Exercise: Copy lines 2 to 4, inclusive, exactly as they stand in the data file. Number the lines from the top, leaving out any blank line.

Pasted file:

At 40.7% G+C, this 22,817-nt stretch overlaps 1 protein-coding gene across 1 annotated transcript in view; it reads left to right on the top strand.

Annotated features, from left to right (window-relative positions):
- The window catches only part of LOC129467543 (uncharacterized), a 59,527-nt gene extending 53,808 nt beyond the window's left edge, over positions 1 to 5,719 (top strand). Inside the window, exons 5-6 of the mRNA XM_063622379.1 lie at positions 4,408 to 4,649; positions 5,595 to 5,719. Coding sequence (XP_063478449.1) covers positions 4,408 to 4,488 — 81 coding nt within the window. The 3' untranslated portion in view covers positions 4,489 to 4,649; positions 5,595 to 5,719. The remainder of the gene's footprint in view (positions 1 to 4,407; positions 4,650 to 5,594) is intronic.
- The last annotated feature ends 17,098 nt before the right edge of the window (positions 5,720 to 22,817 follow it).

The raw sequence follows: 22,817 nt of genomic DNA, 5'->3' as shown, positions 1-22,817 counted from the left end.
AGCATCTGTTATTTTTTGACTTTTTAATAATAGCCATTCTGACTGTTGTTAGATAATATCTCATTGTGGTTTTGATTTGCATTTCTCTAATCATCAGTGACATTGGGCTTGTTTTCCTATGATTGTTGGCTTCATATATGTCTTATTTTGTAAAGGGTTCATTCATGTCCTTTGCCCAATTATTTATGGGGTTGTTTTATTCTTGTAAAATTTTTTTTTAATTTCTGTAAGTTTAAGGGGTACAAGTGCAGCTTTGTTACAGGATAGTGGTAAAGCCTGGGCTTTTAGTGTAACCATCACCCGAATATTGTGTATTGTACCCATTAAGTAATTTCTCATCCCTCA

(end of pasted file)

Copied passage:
Annotated features, from left to right (window-relative positions):
- The window catches only part of LOC129467543 (uncharacterized), a 59,527-nt gene extending 53,808 nt beyond the window's left edge, over positions 1 to 5,719 (top strand). Inside the window, exons 5-6 of the mRNA XM_063622379.1 lie at positions 4,408 to 4,649; positions 5,595 to 5,719. Coding sequence (XP_063478449.1) covers positions 4,408 to 4,488 — 81 coding nt within the window. The 3' untranslated portion in view covers positions 4,489 to 4,649; positions 5,595 to 5,719. The remainder of the gene's footprint in view (positions 1 to 4,407; positions 4,650 to 5,594) is intronic.
- The last annotated feature ends 17,098 nt before the right edge of the window (positions 5,720 to 22,817 follow it).